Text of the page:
- BANDINO HAT – ( 1930’s ) Woman’s large-brimmed hat. Named for Luca della Robbia’s 15c. renditions of the Christ Child.
- BARBETTE – (late 12c.,13c. and early 14c. ) Linen chin band, pinned in position on top of the head. Illustration shows the FILLET, a stiffened band of linen, wound over the BARBETTE covered with a small veil.
- BARBE – ( 14to 16c. ) A long piece of vertically pleated linen, worn under the chin and covering the chest. With a black hood and long black veil. The headdress of widows and mourners.
- BARRET – Wide, flat cap worn during the Middle Ages by priests. Barret of velvet with embroidery and feathers shown in the 15c. and 16c. paintings by Holbein.
- BASEBALL CAP – A rounded cap with a visor and button on top. Also known as a ballcap.
- BASHLYK – ( Ancient ) Round-topped felt bonnet, with lappets.
- BASQUE BERET – (bask ba ray ) Flat, round, woolen fabric cap worn by Basque peasants. Usually woven in one piece
- BAVOLET – ( ba vo lay ) A cap worn by French peasant women. A 19c style called the CURTAIN BONNET, had a back ruffle, called a bavolet, that shaded the neck. In the 16c., the BAVOLETTE was a piece of fabric that was folded and attached to the cap, with the folds projecting over the forehead and hanging down in the back.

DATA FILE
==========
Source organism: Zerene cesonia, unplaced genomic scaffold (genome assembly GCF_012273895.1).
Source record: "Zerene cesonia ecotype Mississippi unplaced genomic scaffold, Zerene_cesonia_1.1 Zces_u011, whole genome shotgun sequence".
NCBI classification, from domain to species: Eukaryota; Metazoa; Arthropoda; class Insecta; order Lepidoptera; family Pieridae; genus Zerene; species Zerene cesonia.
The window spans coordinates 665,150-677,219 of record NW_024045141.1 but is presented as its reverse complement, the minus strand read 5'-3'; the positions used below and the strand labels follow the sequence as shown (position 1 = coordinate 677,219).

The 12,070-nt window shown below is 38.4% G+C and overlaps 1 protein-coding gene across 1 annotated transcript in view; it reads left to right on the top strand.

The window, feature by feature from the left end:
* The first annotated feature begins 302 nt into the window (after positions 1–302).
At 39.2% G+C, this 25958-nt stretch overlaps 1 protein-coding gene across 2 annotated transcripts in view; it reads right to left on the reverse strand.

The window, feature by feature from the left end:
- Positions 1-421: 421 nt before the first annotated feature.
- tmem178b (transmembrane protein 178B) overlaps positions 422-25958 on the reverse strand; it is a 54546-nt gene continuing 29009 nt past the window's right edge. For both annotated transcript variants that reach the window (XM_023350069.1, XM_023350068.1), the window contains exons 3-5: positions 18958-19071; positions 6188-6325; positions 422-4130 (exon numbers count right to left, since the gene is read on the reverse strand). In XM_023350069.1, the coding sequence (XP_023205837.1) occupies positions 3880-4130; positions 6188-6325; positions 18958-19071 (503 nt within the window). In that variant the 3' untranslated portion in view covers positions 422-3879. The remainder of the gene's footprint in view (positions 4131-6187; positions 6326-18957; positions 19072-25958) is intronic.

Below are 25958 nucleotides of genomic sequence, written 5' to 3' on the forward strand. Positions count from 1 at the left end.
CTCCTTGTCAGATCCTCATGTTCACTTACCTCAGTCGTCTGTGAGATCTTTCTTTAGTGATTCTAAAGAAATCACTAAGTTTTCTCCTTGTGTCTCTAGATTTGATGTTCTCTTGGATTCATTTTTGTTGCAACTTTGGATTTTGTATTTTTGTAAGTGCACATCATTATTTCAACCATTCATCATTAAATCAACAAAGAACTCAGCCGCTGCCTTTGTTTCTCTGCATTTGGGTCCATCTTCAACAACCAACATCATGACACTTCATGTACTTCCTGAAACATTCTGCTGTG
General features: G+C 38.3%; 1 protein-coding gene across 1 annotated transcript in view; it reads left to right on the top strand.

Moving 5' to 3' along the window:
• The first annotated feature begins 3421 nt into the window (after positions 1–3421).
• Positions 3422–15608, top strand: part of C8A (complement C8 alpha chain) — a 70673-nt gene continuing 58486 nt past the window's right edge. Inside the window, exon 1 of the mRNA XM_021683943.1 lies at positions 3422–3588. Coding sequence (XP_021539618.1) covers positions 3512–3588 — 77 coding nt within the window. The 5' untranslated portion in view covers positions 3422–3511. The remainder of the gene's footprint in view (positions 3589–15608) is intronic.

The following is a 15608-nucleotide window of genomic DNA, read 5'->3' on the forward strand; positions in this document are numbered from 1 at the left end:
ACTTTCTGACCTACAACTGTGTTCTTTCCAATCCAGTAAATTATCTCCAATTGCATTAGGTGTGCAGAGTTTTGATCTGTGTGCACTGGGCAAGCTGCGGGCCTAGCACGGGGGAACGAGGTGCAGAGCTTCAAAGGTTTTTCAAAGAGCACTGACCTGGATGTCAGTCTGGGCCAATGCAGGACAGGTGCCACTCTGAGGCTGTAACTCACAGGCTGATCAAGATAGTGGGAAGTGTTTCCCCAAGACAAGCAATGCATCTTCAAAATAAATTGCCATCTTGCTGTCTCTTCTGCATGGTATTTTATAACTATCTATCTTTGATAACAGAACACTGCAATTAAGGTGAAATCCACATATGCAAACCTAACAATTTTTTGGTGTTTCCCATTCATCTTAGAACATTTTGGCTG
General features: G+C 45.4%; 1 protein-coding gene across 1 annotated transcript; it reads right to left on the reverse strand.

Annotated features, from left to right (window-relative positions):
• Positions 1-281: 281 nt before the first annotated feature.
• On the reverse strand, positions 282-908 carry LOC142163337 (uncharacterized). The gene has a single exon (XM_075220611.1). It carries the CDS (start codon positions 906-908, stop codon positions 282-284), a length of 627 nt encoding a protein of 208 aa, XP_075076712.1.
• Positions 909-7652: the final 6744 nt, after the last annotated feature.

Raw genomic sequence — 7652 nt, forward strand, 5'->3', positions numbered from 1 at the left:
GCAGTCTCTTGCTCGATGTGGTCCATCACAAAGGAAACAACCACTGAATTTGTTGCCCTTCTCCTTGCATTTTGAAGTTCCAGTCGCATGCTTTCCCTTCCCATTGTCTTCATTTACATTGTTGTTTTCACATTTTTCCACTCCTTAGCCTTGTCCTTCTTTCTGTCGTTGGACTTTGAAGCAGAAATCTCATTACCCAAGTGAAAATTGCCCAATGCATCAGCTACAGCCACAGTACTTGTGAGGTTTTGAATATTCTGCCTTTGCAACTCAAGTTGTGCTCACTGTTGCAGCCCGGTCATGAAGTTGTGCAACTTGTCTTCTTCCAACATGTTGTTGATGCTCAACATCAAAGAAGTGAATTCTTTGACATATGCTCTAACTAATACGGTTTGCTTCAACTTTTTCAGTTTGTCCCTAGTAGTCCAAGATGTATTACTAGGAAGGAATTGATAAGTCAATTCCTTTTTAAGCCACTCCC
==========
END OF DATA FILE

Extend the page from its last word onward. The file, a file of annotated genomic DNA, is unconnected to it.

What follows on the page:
- BEANIE – ( 20c., American ) Small, round skull-cap, cut in gores to make it fit the head. Also BEANY, DINK, DINKY. See CALOT.
- BEAVER – A hat of various crown and brim shapes. Originally, in 14c., made of beaver skin. In 16c., made from felted beaver fur. In 17c., the tall top hat, made of silk in imitation of beaver.
- BEEFEATER – The narrow-brimmed hat worn by the British Yeomen of the Guards and Warders of the Tower of London since the 16c. Hat consists of a flat-topped, medium-high crown gathered into a headband.
- BEEHIVE – High, tapered crown, Shaped like a beehive. Hat usually has a narrow brim.
- BELLBOY OR BELLHOP – A small, stiff cap in pillbox shape, usually trimmed with braid or buttons, sometimes with a chin strap. Copy of a cap worn by hotel bellboys.